We got up around 7:00 am to have our breakfast and be ready for our pick up for the Tour to the Cliffs of Moher.  We were surprised when a large bus pulled down our street.  We got on fortunately by walking to the bus which had backed up a side street.  I asked if we could get on, as I assumed he was waiting for someone else, and when I told him where we came from he suddenly realized he had gone to the wrong address.  We went to the downtown bus terminal and there transferred to another bus.  As a matter of fact, this morning there were enough people to fill three 52 seat buses for this tour.  We got on the road and the driver Mike began the narrative of our trip.  We set out to enter County Clare and he had snip-its and tidbits to offer about the history and life in Ireland and was quite the chatty Cathy as we drove throughout the day.  I did recognize that there is a lot of common ground between the commentary he offered us and that of Philip our driver for the Ring of Kerry about the history of Ireland.
    As we approached County Clare where the Cliffs are, I (Sheila) noticed in the distance the hills looked like they had something gray on them and it turns out it is limestone, sort of crinkled up sheets of it.  We were told by our driver/guide Mike that during the Ice Age, the limestone was pushed ahead by the Ice and then when the ice melted, the limestone, of course, stayed there.     Our first stop was at an earthen ring, a place where people lived that was enclosed by a natural wall to which they would add more protection against wild animals and enemies.    Mike pointed out a large tree which was at the entrance to the ring fort and said that ththe fairies and little people came to the ring when it was abandoned.  The tree became the magic focus for and that it is bad luck to cut one down.   He proceeded to tell us stories of what has happened when a large fairy tree has been cut down.
The next stop was a portal tomb.  I took a photo of the explanation and if you double click the picture, you can read it.  It was very windy and it was interesting to see it.  
Our next stop was in Kilfenora for a short break and there was a chapel that had either a plastic or glass roof over part of it.  Unfortunately, we did not have time to investigate the place.   The area was known as an area of crosses.  Here is one that was in the TI (Tourist Information center.)
    Then on to the Cliffs of Moher which were spectacular!      Very close to the Cliffs is the O'Brien Tower   The Tower was built in 1835 by Cornelius O'Brien a descendant of Brian Boru, Kings of Thomond, as an observation point for the hundreds of tourists who even then, visited the Cliffs. The tower stands proudly on a headland of the majestic Cliffs of Moher.   
    We arrived back into Galway at 6:30 and went to the McDoughan's.  There were two places to go - the chippy or the restaurant.  We opted for the restaurant and Skip had fish and chips and I had fish chowder.  Both were good.  We went outside and took a taxi back to the B&B.

8/10/2010 Tuesday
    We got up for breakfast and were ready for our pickup at 9:30 for the trip to Connemara and Cong.  The bus driver was late and we arrived at the bus station after 10:00.  There appeared to be some confusion as we were hustled across a street and down a ways and climbed on another bus.  We found out that there were many more people that showed up to go on a tour so they had to get another driver and bus.  Crazy business.  Anyway, we started out going north of Galway.  It is amazing how fast the drivers drive down the narrow streets and we (especially me, Sheila) just can't watch!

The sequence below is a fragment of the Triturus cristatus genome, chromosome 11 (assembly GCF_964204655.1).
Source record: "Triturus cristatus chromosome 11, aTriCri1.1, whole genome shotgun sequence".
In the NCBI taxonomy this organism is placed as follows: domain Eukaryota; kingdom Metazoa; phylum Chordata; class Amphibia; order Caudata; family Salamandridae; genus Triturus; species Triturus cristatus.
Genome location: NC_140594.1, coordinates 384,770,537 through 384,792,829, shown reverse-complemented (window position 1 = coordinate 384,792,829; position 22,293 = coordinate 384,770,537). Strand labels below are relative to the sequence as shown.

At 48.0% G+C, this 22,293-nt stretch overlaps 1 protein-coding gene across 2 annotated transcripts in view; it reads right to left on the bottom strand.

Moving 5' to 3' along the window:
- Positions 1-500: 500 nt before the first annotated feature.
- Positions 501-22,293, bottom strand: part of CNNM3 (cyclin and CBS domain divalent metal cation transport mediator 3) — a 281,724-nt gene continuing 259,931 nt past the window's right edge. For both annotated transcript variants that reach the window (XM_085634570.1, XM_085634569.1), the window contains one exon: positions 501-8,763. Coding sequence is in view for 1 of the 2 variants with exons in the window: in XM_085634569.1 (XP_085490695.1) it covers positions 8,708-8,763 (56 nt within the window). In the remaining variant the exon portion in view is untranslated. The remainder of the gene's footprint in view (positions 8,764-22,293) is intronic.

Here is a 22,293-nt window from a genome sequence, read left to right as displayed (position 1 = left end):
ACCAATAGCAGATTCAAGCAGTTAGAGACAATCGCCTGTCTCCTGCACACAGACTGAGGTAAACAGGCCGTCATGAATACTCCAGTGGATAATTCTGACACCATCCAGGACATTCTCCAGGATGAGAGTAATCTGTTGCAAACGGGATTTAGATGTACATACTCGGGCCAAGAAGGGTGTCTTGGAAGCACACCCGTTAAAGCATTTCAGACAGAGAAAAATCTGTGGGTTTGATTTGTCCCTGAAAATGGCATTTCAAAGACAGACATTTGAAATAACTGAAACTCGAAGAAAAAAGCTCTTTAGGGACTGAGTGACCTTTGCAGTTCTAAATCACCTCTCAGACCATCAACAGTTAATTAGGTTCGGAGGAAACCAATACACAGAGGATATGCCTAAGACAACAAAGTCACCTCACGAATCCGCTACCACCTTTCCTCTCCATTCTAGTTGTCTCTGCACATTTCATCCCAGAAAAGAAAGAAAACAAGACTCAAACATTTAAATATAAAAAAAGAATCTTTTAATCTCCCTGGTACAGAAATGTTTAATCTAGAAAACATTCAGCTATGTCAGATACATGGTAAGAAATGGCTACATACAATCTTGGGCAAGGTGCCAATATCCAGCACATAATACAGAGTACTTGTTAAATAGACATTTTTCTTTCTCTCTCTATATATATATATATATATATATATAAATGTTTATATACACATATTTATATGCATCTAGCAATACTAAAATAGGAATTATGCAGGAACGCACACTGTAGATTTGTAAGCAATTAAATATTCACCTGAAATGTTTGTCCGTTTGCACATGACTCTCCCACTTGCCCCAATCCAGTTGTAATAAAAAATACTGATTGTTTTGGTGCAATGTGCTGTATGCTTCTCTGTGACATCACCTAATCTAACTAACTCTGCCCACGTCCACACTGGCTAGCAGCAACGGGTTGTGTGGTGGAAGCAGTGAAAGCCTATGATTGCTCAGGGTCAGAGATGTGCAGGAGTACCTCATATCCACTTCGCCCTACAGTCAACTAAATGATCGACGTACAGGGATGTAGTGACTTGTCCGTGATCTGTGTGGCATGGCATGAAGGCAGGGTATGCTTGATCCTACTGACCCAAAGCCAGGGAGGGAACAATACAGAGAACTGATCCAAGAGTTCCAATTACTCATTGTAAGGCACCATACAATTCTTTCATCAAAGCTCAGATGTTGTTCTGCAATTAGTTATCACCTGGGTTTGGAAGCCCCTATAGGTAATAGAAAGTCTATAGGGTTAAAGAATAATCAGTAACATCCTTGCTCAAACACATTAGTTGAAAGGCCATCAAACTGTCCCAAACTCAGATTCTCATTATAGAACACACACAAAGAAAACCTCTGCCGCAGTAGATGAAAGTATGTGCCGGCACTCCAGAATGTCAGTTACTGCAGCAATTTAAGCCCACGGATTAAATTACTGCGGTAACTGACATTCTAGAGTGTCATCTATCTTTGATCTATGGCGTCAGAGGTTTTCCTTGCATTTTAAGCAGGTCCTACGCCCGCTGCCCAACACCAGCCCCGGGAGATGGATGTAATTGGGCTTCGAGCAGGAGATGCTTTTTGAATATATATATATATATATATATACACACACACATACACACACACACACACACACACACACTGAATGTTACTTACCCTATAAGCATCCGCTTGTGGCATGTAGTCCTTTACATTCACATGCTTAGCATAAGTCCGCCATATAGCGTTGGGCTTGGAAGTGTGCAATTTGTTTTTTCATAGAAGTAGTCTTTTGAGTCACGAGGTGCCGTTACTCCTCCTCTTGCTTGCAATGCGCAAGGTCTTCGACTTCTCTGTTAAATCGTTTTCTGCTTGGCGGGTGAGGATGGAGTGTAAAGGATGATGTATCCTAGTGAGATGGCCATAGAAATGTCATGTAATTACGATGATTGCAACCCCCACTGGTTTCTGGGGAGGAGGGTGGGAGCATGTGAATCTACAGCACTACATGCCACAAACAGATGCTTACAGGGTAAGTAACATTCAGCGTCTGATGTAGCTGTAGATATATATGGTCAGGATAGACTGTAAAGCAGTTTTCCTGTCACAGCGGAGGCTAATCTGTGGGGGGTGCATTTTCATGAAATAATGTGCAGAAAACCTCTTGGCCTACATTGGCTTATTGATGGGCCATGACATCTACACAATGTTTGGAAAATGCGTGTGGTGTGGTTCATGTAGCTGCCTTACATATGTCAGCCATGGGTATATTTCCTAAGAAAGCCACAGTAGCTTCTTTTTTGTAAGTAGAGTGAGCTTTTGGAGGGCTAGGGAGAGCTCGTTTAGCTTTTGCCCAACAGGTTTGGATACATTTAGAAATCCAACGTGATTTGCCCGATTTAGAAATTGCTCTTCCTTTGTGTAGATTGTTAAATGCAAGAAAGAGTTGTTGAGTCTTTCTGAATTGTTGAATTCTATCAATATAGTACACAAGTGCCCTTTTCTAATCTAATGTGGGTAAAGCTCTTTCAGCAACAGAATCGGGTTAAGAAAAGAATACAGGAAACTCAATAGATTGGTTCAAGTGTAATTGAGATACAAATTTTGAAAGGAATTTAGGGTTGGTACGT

We drove on the Connemara tour in the opposite direction, so said the driver/guide Ray, because of a tight turn for a small bridge that he cannot navigate if we went the usual way.  Connemara is considered the Wild West of Ireland; it is not a county but an area.  It is beautiful and different than the Burren.       Our driver pointed out the areas where the peat has been cut out along a Loch. 
We then went to Kylemore Abbey.  It was built by a wealthy Englishman Mitchell Henry in 1860 after he and his wife had honeymooned in the area.  It is now owned and operated by Benedictine Nuns.  It had a beautiful setting on the lough.   The castle now abbey was built with 33 bedrooms but we could only see 4 or 5 of the downstairs rooms.  We walked along a nice path to the church which had several signs showing the flora and fauna of the area.     and the small Neo-Gothic church that was built by the owner 4 years after the castle was built and his beloved wife died.  It was very nice and it was like everything was a miniature of a Gothic cathedral.       One mile west of the main Abbey building is the 6-acre Victorian Walled Gardens, built by Mitchell Henry at the same time as the construction of Kylemore Castle between 1867 and 1871. This garden was one of the last walled gardens to be built during the Victorian period in Ireland and is the only garden in Ireland that is located in the middle of a bog. The garden was so advanced for the time that it was even compared with Kew Gardens in London.  Huge engineering feats were successfully employed to heat the 21 glasshouses that were originally built to house exotic fruits and plants. These glasshouses were heated by three boilers, one of which doubled as a limekiln, and a complex system of underground hot-water pipes measuring 1,538 meters (5,000 feet) in length.  In 1996, the Benedictine Community, who has always used the garden, began restoration works with the help of grant aid, large bank loans and the generosity of donors. To date, two of the glasshouses have been rebuilt along with the Head Gardener’s House and Workman’s Bothy.  The Garden was re-opened in 1999 and won the prestigious Europa Nostra Award in 2002.   Uniquely, only plants and vegetables which grew in Victorian times are grown in the garden today.  We didn't have time to walk around the garden but I did take a few photos.